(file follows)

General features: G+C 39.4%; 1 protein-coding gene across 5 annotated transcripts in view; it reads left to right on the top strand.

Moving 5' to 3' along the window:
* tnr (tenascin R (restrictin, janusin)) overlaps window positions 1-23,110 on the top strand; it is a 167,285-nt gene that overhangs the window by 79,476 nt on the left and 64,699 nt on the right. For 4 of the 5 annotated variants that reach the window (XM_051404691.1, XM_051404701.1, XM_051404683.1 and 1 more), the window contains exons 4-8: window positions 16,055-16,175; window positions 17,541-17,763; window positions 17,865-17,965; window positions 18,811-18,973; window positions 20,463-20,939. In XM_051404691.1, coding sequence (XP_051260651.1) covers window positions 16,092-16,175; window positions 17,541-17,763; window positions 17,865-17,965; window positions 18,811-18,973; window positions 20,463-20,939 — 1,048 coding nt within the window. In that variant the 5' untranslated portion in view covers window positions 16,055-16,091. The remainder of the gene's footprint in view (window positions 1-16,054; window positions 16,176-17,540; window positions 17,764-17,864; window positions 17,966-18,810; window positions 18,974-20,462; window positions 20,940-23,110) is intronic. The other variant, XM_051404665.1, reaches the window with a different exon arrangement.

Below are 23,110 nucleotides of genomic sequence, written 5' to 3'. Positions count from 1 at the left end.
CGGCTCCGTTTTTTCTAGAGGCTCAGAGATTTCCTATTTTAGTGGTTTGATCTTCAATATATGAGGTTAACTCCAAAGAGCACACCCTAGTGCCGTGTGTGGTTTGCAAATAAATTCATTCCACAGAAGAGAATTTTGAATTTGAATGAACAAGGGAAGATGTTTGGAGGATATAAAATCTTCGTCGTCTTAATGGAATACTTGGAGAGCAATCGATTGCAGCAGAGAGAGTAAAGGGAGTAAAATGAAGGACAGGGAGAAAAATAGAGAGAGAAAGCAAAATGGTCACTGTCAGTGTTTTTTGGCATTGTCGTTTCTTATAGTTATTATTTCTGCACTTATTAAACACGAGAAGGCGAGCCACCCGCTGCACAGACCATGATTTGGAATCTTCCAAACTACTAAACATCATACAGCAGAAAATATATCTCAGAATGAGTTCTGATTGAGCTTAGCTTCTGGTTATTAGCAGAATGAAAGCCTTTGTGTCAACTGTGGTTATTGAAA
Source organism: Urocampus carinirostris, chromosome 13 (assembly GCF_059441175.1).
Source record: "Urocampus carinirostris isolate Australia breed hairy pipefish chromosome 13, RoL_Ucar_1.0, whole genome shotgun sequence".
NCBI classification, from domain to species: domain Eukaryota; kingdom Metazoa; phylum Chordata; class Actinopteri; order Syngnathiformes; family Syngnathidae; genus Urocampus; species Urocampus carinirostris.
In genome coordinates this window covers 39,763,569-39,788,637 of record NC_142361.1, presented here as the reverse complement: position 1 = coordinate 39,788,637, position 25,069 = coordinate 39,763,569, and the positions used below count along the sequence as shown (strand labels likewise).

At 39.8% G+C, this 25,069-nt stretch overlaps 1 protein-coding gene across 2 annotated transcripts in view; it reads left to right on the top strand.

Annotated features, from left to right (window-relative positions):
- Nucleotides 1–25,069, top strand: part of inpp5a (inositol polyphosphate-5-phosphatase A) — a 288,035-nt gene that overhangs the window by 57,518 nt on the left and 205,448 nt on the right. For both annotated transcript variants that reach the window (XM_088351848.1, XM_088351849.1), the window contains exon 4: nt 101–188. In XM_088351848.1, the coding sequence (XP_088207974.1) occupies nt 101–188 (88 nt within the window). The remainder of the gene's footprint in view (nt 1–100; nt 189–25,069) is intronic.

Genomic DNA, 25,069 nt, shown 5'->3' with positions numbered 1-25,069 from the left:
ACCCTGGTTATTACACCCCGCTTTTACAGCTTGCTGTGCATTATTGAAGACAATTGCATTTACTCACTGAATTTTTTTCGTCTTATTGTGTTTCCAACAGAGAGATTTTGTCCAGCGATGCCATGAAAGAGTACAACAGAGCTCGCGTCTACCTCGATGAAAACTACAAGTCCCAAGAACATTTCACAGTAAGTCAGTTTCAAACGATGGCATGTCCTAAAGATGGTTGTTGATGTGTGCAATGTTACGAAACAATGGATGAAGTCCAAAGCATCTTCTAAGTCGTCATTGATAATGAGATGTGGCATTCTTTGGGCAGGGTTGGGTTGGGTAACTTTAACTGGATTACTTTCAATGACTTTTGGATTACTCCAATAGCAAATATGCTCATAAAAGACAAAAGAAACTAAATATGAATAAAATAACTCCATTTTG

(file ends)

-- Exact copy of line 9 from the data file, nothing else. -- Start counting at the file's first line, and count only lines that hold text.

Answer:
In genome coordinates this window covers 39,763,569-39,788,637 of record NC_142361.1, presented here as the reverse complement: position 1 = coordinate 39,788,637, position 25,069 = coordinate 39,763,569, and the positions used below count along the sequence as shown (strand labels likewise).